Teen Brains Demystified

When a child reaches adolescence, parents often find themselves asking, “What were you thinking?” Well, there’s a reason.

Scientists used to believe that human brain development neared completion by age 10, but that’s not the case. Studies have shown there are differences. For example, the frontal lobes — crucial to mature decision-making — aren’t fully connected in most teens.

Compared to adults, teen brains also don’t have as much myelin, a fatty coating that works somewhat like electrical wire insulation. Myelin is required for nerve signals to flow freely. Lacking it can lead to inefficient communication between parts of the brain.

That’s why seemingly normal teenagers, even excellent students, occasionally make questionable decisions. In fact, studies show that neural insulation isn’t fully developed until individuals reach their mid-20s.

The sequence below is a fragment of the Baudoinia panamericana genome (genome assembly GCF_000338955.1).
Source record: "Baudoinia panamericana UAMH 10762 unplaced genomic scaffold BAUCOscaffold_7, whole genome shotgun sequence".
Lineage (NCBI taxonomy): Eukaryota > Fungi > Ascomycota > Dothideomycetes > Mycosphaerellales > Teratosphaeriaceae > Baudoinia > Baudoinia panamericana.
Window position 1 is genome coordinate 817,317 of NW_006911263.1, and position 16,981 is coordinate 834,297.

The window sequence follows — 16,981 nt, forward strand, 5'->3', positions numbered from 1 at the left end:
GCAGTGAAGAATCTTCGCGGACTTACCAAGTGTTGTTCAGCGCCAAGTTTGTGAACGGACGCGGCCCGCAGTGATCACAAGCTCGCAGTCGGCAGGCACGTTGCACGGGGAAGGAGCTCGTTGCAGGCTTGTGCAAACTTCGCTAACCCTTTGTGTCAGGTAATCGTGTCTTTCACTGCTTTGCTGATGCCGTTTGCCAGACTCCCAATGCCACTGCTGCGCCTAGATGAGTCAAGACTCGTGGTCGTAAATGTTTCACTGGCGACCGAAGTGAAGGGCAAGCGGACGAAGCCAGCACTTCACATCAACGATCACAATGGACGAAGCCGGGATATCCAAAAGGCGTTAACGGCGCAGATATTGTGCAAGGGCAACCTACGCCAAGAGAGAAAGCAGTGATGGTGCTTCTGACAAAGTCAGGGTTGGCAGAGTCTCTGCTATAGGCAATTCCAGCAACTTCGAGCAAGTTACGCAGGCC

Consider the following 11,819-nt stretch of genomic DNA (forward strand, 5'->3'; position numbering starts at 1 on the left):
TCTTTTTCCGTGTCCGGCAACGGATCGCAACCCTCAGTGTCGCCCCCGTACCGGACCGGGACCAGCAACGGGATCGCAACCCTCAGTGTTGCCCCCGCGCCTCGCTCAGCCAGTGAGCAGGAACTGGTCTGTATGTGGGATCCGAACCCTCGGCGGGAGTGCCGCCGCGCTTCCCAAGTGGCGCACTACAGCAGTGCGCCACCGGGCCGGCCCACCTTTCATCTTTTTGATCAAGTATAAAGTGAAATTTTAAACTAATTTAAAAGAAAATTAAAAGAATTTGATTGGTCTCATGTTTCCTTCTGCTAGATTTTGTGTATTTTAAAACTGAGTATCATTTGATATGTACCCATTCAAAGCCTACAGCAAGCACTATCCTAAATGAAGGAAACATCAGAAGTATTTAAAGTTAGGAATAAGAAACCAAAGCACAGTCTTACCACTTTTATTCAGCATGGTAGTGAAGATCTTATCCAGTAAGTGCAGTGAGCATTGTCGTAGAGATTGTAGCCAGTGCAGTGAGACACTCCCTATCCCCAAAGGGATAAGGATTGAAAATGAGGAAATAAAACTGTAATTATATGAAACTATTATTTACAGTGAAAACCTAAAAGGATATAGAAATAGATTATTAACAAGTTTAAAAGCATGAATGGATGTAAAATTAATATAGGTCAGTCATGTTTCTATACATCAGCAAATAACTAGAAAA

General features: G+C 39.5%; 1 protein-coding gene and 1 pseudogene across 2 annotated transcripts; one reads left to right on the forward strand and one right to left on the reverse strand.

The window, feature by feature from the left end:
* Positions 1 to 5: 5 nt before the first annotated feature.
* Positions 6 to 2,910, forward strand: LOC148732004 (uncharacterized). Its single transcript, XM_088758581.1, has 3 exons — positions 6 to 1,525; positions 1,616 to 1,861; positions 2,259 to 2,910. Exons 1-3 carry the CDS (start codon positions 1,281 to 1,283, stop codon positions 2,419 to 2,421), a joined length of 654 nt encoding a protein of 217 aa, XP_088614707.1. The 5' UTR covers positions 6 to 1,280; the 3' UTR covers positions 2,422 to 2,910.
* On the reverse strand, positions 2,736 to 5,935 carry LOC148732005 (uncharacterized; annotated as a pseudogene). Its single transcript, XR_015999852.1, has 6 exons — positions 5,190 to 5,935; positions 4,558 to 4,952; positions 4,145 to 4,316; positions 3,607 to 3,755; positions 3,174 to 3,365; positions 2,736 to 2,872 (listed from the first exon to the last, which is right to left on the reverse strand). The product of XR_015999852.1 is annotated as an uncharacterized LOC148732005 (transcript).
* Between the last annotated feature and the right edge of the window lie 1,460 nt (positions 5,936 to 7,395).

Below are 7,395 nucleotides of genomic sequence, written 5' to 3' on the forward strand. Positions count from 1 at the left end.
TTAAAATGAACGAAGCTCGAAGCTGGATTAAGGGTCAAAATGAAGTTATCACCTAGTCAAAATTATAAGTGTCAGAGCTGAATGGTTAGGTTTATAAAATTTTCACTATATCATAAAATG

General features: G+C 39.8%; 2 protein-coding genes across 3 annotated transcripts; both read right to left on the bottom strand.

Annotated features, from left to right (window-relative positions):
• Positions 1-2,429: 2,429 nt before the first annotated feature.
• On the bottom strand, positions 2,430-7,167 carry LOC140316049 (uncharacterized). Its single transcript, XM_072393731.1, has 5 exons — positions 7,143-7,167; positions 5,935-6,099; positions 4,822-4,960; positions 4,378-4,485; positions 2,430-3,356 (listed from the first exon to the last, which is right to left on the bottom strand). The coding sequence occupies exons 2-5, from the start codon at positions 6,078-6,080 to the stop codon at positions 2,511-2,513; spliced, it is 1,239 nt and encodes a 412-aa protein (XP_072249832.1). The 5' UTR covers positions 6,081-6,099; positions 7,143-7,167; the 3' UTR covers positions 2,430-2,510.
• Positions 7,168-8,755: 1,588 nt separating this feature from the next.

“This research has been really helpful because it provides a concrete example that helps parents understand what their teenagers are going through,” said Caroline Jones, a CHI Health licensed mental health practitioner.

Tips for dealing with teen brain:

  • Try family therapy when teens and parents aren’t on the same page.
  • Remind teens that down times won’t last forever, and encourage them to seek help if necessary.
  • Watch for substance abuse. Teens who start using alcohol before age 15 are four times more likely to become addicted.

Caroline Jones, LIMHP, LADC

Mental Health Therapy,
Student Health